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NASA approves four small-scale astrophysics missions

Hemani Sheth Mumbai | Updated on January 08, 2021 Published on January 08, 2021

‘Pioneers’ programme will help study certain cosmic phenomena

The US’ National Aeronautics and Space Administration (NASA) has approved four small-scale astrophysics missions for further concept development as part of a new programme called Pioneers.

The missions are set to help study certain cosmic phenomena through small-scale equipment.

“Through small satellites and scientific balloons, these selections enable new platforms for exploring cosmic phenomena such as galaxy evolution, exoplanets, high-energy neutrinos, and neutron star mergers.”

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Out-of-the-box thinking

“The principal investigators of these concept studies bring innovative, out-of-the-box thinking to the problem of how to do high-impact astrophysics experiments on a small budget,” said Thomas H. Zurbuchen, associate administrator of NASA’s Science Mission Directorate. “Each of the proposed experiments would do something no other NASA telescope or mission can do, filling important gaps in our understanding of the universe as a whole.”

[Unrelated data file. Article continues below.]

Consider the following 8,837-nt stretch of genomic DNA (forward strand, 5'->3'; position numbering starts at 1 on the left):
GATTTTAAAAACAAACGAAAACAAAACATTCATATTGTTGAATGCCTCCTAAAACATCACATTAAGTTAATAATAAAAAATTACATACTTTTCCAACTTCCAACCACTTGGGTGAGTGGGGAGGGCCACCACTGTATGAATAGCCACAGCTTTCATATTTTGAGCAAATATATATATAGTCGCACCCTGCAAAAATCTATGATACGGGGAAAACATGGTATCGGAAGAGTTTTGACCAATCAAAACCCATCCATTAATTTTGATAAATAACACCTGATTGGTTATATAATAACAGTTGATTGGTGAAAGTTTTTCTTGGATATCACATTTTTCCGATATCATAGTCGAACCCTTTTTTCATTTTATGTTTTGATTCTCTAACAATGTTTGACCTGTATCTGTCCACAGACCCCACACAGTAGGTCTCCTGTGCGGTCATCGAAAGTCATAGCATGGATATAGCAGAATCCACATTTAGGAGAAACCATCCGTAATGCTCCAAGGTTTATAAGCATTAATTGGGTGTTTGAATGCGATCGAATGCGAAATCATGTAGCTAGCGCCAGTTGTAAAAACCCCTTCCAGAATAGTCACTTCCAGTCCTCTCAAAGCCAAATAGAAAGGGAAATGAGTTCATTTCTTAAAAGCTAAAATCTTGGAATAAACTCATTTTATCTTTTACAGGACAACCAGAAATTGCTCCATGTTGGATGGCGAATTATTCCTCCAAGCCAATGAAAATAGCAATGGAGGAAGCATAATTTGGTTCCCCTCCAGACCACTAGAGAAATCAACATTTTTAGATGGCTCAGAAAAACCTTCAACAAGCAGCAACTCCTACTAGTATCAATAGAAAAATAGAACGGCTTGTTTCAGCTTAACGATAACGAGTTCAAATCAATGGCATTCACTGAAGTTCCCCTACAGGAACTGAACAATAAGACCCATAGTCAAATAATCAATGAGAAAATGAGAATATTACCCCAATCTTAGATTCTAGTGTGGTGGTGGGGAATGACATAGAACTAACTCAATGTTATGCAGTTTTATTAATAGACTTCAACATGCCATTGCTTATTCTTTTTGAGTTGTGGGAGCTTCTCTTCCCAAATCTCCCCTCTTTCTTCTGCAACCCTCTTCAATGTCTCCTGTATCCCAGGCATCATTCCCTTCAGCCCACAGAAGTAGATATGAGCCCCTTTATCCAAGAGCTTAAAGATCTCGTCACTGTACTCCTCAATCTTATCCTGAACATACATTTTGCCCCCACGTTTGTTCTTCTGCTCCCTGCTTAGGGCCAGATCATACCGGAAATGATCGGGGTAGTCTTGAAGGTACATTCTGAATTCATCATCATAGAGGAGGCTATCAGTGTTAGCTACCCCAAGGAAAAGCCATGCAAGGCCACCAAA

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The four concepts chosen for further study include Aspera, Pandora, StarBurst and PUEO. Aspera, Pandora and StarBurst are small satellites while PUEO is a balloon mission. After additional definition, these four concept studies will undergo a concept study review before being approved for flight, NASA said.

The Pioneers program is meant for early-to-mid-career researchers.

“Through this programme designed to attract young professionals, we received two dozen great ideas from a diverse cohort of innovators at universities, research laboratories, and NASA centres,” said Paul Hertz, director of NASA’s astrophysics division at NASA Headquarters in Washington.

The cost cap for a Pioneers mission is $20 million. “We don’t know if there is great astrophysics that can be done in a $20-million satellite, but we challenged the community and they sent in a lot of innovative proposals,” Hertz said. “Now, we’re excited to see if they can deliver.”

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Published on January 08, 2021
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